Arriving at the campground, I see what appears to be a small city of tents. Extremely organized and even the rain and mud won’t stop this group. Check-in is a breeze, and I’m off to my campsite. As I set up my tent I’m greeted by a friend of a friend (we’ll call him Mike) and he helps me set up camp and unload my wet firewood. I’m grateful for the comradery. That will come in handy as the weekend progresses. I’m fully set up and ready to experience Prepper Camp 2018.
The vendors and classes are well prepared and engaging. As I stroll from one to the next, I’m learning. I didn’t come into this with visions of turning into Survivor Man. I came here to learn a few new things and see what the experience is like.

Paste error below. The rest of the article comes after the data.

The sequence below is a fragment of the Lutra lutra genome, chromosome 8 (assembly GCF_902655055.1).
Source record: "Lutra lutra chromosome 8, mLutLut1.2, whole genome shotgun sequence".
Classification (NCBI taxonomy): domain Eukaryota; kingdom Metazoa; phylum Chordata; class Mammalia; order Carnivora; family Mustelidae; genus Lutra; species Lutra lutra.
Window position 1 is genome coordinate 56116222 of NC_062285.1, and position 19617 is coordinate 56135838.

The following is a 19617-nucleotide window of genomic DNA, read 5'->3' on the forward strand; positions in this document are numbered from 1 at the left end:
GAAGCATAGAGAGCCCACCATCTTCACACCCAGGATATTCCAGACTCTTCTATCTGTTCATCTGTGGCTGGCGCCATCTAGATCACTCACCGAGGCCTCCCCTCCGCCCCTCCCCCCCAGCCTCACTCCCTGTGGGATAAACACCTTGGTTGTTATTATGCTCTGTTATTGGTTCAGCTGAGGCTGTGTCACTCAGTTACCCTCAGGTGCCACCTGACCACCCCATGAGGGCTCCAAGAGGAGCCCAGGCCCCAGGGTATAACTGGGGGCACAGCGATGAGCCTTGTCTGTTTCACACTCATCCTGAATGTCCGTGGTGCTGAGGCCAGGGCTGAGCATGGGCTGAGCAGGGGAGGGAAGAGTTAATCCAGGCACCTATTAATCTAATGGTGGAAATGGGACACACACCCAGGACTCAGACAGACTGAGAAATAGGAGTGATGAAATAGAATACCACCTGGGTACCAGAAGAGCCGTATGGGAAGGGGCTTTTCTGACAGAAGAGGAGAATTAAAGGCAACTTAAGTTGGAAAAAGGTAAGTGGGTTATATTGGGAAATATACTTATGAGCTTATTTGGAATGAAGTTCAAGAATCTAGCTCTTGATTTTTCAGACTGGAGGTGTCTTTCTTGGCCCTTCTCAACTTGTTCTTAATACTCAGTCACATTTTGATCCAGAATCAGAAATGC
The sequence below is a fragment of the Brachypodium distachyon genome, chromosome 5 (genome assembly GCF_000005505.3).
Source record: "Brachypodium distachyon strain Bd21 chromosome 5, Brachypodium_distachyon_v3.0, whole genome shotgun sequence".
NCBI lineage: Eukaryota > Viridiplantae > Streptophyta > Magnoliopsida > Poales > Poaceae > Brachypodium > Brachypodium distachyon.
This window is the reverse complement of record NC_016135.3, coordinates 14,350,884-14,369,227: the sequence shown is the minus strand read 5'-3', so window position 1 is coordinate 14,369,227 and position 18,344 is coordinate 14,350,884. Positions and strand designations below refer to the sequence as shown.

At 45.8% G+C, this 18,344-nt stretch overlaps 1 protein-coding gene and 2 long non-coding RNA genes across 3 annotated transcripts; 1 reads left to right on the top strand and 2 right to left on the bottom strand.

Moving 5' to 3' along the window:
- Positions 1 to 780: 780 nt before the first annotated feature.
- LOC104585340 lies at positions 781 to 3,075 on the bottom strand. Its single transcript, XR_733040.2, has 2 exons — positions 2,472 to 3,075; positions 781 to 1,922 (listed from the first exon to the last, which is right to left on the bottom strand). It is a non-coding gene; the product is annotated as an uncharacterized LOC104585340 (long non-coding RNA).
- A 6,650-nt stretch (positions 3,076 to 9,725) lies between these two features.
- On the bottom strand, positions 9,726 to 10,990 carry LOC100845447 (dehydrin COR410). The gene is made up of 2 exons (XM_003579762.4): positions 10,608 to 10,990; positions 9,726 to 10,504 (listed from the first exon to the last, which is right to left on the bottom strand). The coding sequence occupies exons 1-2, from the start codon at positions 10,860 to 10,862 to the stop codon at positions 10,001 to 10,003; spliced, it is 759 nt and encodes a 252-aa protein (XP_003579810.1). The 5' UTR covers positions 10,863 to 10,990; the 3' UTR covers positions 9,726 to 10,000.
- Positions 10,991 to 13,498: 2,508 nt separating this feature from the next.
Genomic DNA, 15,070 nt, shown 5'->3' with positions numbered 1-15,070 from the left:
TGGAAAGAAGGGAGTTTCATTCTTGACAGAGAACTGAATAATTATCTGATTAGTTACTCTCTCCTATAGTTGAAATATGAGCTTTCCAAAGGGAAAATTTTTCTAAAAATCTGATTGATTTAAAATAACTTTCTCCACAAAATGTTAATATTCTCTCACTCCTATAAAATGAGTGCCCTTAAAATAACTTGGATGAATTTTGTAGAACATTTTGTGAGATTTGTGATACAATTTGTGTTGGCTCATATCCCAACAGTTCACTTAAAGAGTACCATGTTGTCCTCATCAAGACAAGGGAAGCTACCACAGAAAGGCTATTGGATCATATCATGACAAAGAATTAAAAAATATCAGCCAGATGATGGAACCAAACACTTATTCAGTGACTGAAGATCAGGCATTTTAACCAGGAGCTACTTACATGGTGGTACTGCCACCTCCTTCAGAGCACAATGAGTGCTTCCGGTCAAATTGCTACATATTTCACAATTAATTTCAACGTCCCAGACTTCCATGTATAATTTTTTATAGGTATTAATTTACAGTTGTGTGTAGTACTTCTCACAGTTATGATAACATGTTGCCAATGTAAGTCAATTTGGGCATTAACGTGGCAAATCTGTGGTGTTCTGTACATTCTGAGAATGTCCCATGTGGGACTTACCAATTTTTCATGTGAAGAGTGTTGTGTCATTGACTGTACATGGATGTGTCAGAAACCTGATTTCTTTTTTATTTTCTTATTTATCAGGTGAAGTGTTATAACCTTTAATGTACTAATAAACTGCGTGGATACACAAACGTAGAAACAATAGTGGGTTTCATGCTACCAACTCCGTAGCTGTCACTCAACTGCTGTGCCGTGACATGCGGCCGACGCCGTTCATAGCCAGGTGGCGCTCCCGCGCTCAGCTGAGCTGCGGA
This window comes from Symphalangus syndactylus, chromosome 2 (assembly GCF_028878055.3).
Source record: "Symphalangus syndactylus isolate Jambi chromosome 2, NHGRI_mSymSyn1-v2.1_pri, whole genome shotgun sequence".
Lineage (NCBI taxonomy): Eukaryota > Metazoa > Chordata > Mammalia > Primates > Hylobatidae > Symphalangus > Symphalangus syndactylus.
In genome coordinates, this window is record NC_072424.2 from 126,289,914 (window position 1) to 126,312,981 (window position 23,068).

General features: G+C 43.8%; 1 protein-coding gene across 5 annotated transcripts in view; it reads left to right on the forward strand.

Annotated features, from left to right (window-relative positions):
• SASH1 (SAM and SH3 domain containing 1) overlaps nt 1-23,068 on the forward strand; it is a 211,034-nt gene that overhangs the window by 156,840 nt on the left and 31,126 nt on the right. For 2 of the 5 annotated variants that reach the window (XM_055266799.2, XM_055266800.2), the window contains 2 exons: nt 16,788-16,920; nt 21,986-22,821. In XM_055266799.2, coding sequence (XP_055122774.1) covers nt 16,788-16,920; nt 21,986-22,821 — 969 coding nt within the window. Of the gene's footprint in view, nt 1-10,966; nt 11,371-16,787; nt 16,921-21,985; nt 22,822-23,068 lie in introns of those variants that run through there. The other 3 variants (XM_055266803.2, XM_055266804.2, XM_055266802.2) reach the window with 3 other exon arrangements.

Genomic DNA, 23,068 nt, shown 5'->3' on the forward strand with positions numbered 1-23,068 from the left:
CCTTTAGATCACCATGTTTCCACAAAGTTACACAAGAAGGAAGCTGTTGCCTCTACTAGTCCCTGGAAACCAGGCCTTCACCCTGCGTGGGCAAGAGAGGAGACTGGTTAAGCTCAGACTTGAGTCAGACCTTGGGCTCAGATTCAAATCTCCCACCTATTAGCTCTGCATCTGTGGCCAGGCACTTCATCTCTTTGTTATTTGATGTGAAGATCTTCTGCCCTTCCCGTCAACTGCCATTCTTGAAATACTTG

Going to Prepper Camp Class
In the Primitive Wilderness course, I picked up some helpful hints about clean water. We are also taught how to look for salamanders, use a cloth or a sponge to wipe morning dew from the grass, and to look for water dripping from a vertical surface and dripping down. The chances are that I will still be on the grid tomorrow, but maybe my car will leave me stranded sometimes, so I may need these skills.
Simple Quick Shelters is another great class; I learn how to make a shelter from my poncho and how to tie a new knot when securing it between the trees.
I’m enjoying my experience, and it’s an interesting blend of personalities and backgrounds. It’s an eclectic mix of paramilitary, environmentalists, survivalists, naturalists, and hipster hikers. Some seem to have a strong affinity for Batman and superheroes. To each his own.
Prepper Camp Expectations
I’m only surprised because it’s not what I expected. The common theme between everyone is that there’s going to be a moment when it’s time to bug out and some are more prepared than others. Some are ready now.
Bug-Out Bags and Hierarchy